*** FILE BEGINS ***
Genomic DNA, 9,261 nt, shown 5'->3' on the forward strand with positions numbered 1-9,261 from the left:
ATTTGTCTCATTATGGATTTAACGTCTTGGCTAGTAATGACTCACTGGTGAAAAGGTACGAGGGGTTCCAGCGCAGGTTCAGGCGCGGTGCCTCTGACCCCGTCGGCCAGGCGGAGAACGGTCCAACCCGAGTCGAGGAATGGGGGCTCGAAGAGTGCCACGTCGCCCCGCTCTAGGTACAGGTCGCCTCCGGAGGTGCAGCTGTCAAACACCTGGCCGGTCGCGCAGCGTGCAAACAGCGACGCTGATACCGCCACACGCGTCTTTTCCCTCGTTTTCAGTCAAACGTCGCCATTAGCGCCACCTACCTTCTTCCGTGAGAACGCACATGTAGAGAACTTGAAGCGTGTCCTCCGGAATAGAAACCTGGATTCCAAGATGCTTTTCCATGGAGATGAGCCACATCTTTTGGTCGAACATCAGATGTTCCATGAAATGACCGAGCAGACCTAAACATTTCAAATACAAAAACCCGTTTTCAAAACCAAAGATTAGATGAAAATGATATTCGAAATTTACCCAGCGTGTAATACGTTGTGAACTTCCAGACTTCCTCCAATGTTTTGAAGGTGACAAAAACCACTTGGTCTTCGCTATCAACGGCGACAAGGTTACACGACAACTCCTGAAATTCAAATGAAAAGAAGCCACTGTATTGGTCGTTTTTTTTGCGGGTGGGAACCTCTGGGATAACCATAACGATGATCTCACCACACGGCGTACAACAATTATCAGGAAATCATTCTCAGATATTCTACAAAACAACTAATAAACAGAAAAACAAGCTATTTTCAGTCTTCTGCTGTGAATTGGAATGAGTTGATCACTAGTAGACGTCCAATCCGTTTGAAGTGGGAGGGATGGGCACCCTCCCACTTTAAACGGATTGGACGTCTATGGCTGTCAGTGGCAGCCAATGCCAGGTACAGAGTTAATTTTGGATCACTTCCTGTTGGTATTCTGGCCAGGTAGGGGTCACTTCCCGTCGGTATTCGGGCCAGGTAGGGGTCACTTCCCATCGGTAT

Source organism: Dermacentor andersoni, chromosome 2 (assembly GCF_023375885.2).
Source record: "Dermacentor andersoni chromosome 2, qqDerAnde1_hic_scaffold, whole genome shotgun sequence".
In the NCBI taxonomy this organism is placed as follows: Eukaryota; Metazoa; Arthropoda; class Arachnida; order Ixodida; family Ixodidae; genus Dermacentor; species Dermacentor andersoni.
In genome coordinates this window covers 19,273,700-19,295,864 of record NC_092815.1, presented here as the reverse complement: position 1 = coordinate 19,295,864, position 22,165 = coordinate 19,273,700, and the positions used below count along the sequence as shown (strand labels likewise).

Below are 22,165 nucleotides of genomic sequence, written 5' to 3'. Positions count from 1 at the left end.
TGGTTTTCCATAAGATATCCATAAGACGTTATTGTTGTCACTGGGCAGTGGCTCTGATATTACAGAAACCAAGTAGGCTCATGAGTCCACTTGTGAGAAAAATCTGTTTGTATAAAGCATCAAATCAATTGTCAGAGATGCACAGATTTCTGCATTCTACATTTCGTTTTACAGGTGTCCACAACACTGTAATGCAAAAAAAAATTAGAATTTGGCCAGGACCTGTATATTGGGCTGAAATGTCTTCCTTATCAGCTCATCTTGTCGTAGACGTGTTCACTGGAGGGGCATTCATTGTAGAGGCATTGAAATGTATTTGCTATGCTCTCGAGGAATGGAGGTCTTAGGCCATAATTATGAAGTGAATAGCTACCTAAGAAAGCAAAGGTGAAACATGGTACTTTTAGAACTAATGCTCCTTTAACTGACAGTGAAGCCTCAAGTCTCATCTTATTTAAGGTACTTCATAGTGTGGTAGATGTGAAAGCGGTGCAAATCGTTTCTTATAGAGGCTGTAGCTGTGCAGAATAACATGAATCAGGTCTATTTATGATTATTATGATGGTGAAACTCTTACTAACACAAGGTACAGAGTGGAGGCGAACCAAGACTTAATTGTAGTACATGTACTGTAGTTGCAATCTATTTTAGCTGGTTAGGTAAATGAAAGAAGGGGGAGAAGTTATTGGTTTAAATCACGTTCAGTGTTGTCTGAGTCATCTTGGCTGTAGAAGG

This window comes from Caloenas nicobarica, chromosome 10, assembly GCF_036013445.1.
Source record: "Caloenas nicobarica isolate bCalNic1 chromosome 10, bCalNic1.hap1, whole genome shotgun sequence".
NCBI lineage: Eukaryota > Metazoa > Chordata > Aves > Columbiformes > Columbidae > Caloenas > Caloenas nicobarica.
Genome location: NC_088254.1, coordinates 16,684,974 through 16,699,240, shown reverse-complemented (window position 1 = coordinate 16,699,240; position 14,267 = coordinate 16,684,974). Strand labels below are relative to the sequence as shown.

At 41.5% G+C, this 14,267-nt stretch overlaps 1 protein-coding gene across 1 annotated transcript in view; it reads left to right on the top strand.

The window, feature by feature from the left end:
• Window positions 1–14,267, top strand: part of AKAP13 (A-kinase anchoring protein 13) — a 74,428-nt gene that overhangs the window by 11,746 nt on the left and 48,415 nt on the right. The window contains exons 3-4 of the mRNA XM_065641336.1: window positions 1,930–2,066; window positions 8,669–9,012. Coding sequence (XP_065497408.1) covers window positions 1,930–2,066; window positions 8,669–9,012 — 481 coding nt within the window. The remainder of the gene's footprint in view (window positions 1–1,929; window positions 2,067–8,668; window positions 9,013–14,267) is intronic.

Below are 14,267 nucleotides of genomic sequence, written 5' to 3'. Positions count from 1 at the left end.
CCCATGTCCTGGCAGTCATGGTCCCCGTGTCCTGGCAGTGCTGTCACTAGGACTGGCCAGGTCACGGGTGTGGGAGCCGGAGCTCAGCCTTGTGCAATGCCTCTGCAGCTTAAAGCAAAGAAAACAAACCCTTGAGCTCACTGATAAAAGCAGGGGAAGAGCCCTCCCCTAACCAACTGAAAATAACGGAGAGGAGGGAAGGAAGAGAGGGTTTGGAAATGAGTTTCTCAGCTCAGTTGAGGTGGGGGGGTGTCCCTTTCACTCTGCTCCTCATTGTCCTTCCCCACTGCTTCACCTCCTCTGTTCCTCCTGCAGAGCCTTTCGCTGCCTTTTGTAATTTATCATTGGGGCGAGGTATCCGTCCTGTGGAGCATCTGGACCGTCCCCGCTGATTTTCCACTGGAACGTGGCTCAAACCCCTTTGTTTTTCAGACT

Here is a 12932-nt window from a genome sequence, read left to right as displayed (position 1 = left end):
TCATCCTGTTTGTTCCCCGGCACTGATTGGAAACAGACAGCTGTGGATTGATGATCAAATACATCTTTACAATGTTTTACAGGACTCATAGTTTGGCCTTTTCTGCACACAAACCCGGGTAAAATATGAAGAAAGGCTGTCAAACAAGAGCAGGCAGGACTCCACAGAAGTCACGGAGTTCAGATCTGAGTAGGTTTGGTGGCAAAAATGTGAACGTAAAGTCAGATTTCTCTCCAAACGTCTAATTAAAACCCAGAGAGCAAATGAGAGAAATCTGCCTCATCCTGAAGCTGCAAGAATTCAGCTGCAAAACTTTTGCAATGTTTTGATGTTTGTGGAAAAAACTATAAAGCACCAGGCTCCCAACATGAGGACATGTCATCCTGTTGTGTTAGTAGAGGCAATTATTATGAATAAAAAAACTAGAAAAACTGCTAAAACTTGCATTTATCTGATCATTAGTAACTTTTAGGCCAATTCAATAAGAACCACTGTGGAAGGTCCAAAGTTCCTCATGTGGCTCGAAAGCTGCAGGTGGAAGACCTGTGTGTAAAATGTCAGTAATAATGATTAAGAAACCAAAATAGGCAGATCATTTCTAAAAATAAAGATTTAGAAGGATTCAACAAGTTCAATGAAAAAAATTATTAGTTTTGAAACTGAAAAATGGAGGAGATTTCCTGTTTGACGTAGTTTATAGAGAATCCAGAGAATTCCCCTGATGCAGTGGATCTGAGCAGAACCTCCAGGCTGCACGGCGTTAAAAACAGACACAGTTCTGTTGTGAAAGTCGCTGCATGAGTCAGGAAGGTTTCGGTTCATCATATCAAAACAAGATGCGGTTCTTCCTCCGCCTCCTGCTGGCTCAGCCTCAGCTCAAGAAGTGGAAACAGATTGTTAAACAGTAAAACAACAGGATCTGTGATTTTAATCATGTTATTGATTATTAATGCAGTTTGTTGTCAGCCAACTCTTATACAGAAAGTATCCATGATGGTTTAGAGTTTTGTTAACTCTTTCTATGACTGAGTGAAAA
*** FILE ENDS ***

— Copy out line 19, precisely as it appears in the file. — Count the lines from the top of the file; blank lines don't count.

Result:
TCATCCTGTTTGTTCCCCGGCACTGATTGGAAACAGACAGCTGTGGATTGATGATCAAATACATCTTTACAATGTTTTACAGGACTCATAGTTTGGCCTTTTCTGCACACAAACCCGGGTAAAATATGAAGAAAGGCTGTCAAACAAGAGCAGGCAGGACTCCACAGAAGTCACGGAGTTCAGATCTGAGTAGGTTTGGTGGCAAAAATGTGAACGTAAAGTCAGATTTCTCTCCAAACGTCTAATTAAAACCCAGAGAGCAAATGAGAGAAATCTGCCTCATCCTGAAGCTGCAAGAATTCAGCTGCAAAACTTTTGCAATGTTTTGATGTTTGTGGAAAAAACTATAAAGCACCAGGCTCCCAACATGAGGACATGTCATCCTGTTGTGTTAGTAGAGGCAATTATTATGAATAAAAAAACTAGAAAAACTGCTAAAACTTGCATTTATCTGATCATTAGTAACTTTTAGGCCAATTCAATAAGAACCACTGTGGAAGGTCCAAAGTTCCTCATGTGGCTCGAAAGCTGCAGGTGGAAGACCTGTGTGTAAAATGTCAGTAATAATGATTAAGAAACCAAAATAGGCAGATCATTTCTAAAAATAAAGATTTAGAAGGATTCAACAAGTTCAATGAAAAAAATTATTAGTTTTGAAACTGAAAAATGGAGGAGATTTCCTGTTTGACGTAGTTTATAGAGAATCCAGAGAATTCCCCTGATGCAGTGGATCTGAGCAGAACCTCCAGGCTGCACGGCGTTAAAAACAGACACAGTTCTGTTGTGAAAGTCGCTGCATGAGTCAGGAAGGTTTCGGTTCATCATATCAAAACAAGATGCGGTTCTTCCTCCGCCTCCTGCTGGCTCAGCCTCAGCTCAAGAAGTGGAAACAGATTGTTAAACAGTAAAACAACAGGATCTGTGATTTTAATCATGTTATTGATTATTAATGCAGTTTGTTGTCAGCCAACTCTTATACAGAAAGTATCCATGATGGTTTAGAGTTTTGTTAACTCTTTCTATGACTGAGTGAAAA